All living things have a genome. In humans, this is all our DNA and contains the instructions to build and repair our bodies.
Genes account for just 2% of our complete set of genomic information, known as our genome, which it its entirety comprises more than 3 billion 'letters' of DNA.
DNA is made up of four chemical bases, known as A, T, C and G. If you said one letter of DNA per second, 24 hours a day, it would take 100 years to recite your whole genome.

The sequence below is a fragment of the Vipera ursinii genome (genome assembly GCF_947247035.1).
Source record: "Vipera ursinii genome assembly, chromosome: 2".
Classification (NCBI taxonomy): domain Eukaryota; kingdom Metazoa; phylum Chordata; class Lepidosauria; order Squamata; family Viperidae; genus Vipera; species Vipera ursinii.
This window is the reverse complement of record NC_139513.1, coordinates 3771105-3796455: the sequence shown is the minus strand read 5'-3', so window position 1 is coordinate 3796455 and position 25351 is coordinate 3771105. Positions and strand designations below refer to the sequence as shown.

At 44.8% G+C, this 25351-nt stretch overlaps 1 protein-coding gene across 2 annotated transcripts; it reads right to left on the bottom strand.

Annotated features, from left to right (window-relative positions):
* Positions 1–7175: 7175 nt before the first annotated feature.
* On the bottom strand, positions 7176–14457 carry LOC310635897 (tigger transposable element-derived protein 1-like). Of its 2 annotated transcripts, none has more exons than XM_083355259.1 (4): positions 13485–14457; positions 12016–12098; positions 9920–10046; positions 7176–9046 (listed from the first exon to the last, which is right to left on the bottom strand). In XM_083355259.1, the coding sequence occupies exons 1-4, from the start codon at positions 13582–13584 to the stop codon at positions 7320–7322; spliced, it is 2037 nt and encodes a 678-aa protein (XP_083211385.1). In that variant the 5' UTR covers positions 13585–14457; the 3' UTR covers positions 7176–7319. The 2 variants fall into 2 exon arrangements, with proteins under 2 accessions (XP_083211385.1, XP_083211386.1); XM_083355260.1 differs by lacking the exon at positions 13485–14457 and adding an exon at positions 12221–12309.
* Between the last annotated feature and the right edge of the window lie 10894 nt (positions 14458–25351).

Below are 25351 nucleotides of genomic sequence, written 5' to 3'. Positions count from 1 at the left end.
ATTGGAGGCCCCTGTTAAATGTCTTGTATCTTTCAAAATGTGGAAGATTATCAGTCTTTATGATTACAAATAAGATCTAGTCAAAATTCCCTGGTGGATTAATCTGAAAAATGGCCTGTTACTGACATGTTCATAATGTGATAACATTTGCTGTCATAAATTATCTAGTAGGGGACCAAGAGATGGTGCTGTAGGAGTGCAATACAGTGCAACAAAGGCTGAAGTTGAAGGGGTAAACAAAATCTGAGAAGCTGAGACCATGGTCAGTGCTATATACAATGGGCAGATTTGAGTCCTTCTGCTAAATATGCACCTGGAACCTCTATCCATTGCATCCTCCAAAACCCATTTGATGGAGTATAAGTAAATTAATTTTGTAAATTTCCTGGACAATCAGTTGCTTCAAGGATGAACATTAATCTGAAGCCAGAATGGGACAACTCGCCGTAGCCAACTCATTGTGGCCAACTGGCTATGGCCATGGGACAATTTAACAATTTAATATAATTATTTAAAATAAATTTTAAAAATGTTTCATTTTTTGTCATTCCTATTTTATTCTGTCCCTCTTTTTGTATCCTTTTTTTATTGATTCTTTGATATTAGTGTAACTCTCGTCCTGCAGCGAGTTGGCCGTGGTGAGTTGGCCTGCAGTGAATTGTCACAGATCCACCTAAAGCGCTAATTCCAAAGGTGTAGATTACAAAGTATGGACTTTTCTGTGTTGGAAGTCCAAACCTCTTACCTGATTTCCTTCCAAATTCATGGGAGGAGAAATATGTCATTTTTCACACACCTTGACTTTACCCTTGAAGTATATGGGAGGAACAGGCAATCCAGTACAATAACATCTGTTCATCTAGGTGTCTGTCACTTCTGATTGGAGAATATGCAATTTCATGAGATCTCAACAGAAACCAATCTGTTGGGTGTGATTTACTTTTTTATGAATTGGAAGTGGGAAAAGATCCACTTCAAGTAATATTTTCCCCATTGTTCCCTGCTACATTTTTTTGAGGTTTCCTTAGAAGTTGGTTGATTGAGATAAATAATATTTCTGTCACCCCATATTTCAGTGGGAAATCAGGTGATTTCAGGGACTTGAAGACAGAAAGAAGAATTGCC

Human genomes are around 99.9% the same. Sound pretty similar, right? But that actually equates to around 3 million differences between one person and the next.
Many of the differences in our DNA - known as variants - have no impact, but some can affect our health. Variants may cause a genetic condition, such as sickle cell anemia, or could influence our predisposition to develop a condition, such as breast cancer.
In healthcare, a person's genomic information can sometimes be used to diagnose a condition, predict and prevent disease, and offer personalised treatment.